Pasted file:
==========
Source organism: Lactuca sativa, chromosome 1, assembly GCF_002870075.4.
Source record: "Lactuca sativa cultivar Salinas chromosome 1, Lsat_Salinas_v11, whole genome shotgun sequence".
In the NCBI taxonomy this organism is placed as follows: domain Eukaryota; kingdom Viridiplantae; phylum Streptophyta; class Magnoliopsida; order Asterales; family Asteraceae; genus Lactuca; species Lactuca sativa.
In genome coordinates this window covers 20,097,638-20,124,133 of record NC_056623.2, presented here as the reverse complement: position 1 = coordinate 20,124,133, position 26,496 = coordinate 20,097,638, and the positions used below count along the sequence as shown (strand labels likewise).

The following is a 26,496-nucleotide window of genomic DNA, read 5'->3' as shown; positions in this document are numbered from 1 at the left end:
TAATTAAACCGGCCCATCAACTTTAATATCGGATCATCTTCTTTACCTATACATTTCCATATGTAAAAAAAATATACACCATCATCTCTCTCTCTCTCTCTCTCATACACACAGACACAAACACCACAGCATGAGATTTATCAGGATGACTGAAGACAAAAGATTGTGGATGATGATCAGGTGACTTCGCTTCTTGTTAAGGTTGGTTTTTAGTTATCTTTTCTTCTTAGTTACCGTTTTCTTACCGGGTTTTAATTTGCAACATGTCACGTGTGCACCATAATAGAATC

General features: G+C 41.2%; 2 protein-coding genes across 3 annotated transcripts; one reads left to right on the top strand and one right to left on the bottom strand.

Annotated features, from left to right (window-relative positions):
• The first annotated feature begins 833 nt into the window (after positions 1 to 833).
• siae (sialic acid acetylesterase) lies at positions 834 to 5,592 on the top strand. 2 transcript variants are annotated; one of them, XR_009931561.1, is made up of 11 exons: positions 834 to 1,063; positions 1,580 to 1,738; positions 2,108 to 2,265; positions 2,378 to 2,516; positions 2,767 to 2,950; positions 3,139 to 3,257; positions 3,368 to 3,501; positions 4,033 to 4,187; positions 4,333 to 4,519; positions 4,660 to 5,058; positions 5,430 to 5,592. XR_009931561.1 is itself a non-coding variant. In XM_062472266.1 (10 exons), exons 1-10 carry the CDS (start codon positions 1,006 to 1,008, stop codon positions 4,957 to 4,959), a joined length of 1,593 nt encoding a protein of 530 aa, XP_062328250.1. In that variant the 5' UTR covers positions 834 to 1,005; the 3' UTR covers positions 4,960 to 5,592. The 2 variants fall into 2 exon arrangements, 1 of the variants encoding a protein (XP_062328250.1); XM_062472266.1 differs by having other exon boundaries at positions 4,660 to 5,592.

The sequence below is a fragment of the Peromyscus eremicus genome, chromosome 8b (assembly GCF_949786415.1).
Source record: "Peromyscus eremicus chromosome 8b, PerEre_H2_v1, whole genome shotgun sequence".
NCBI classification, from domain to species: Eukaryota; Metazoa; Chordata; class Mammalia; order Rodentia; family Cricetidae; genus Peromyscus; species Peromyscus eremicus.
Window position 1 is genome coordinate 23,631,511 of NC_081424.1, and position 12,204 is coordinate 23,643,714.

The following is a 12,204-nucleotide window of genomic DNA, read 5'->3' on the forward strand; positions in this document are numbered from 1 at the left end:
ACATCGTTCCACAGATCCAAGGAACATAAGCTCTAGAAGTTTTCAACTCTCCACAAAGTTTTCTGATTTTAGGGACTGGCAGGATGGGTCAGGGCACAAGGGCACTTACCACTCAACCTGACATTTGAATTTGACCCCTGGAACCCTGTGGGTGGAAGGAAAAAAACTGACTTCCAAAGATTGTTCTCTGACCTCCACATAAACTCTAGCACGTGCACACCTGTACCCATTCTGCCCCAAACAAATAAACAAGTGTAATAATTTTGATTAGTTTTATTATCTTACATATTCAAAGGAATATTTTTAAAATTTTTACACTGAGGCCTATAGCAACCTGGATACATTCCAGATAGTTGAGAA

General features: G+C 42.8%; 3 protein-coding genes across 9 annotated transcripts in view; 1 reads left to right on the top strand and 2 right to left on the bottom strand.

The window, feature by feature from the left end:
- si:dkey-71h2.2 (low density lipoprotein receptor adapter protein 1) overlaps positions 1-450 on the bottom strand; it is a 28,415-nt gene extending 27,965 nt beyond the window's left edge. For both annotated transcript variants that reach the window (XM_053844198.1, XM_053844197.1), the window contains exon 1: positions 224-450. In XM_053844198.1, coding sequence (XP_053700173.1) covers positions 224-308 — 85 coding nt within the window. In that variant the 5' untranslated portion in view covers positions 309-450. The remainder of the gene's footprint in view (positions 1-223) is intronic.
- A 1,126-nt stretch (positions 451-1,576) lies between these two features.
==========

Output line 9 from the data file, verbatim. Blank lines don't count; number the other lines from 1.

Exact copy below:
• The first annotated feature begins 833 nt into the window (after positions 1 to 833).